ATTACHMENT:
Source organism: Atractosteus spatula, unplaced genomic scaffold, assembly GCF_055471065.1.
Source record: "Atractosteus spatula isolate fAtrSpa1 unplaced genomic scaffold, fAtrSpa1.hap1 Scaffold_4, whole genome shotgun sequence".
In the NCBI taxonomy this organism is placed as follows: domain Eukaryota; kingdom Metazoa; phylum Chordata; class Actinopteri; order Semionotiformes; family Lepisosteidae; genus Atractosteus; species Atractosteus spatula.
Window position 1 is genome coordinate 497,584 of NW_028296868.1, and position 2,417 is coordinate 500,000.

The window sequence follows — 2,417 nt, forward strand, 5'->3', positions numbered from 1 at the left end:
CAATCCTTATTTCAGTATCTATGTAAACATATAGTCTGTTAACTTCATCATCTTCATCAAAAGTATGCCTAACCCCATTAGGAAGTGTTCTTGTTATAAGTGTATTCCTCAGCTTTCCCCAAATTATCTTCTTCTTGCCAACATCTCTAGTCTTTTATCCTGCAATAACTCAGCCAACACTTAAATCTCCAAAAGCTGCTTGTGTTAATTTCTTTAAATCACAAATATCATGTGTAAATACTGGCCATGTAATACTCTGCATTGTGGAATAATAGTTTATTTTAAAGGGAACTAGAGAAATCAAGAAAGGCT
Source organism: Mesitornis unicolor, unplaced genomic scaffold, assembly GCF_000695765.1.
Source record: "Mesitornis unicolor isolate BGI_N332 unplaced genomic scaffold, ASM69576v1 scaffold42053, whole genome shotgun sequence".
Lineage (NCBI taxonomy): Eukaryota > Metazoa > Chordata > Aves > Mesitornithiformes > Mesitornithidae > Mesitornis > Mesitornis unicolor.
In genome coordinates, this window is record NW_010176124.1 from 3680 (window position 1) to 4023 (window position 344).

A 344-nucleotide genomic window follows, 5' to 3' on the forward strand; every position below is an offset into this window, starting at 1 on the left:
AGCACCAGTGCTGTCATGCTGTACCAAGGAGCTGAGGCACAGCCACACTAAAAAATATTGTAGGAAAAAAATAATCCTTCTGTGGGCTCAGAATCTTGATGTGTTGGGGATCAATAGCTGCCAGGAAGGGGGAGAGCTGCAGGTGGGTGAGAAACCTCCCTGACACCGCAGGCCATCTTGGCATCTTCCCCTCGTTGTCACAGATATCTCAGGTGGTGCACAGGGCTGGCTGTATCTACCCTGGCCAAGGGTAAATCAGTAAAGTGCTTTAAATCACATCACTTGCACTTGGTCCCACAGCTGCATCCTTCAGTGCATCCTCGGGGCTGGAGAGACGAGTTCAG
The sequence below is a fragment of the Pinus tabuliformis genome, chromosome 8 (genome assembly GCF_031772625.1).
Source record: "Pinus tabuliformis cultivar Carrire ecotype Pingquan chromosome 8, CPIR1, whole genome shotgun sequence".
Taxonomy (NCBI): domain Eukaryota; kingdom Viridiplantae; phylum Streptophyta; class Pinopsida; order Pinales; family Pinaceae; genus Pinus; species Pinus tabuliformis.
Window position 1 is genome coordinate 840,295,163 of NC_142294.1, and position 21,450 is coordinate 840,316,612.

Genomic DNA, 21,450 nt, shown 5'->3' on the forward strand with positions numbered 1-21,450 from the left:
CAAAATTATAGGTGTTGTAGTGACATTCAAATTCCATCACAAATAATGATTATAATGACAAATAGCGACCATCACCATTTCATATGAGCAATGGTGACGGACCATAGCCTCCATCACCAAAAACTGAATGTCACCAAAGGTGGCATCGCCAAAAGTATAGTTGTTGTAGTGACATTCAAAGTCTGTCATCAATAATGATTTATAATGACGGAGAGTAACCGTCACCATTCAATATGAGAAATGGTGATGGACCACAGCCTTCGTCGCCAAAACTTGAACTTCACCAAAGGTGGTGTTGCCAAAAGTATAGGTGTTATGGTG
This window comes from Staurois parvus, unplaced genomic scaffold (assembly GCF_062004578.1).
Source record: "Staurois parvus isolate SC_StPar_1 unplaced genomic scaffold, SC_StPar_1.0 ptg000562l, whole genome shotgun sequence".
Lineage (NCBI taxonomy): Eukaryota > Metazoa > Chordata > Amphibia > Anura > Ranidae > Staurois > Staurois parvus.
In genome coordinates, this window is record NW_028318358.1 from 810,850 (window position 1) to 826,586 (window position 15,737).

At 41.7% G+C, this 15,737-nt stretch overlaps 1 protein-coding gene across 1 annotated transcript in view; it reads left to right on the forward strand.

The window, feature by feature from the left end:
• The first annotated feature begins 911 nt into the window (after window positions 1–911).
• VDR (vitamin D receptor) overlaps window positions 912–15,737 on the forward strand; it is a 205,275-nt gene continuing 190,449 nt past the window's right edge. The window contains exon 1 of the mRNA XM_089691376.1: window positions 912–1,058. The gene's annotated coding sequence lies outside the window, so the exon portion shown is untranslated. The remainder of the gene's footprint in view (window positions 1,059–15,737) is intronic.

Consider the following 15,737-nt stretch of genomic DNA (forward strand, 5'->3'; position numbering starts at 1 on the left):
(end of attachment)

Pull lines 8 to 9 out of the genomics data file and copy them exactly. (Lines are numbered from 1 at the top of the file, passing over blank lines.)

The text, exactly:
Source record: "Mesitornis unicolor isolate BGI_N332 unplaced genomic scaffold, ASM69576v1 scaffold42053, whole genome shotgun sequence".
Lineage (NCBI taxonomy): Eukaryota > Metazoa > Chordata > Aves > Mesitornithiformes > Mesitornithidae > Mesitornis > Mesitornis unicolor.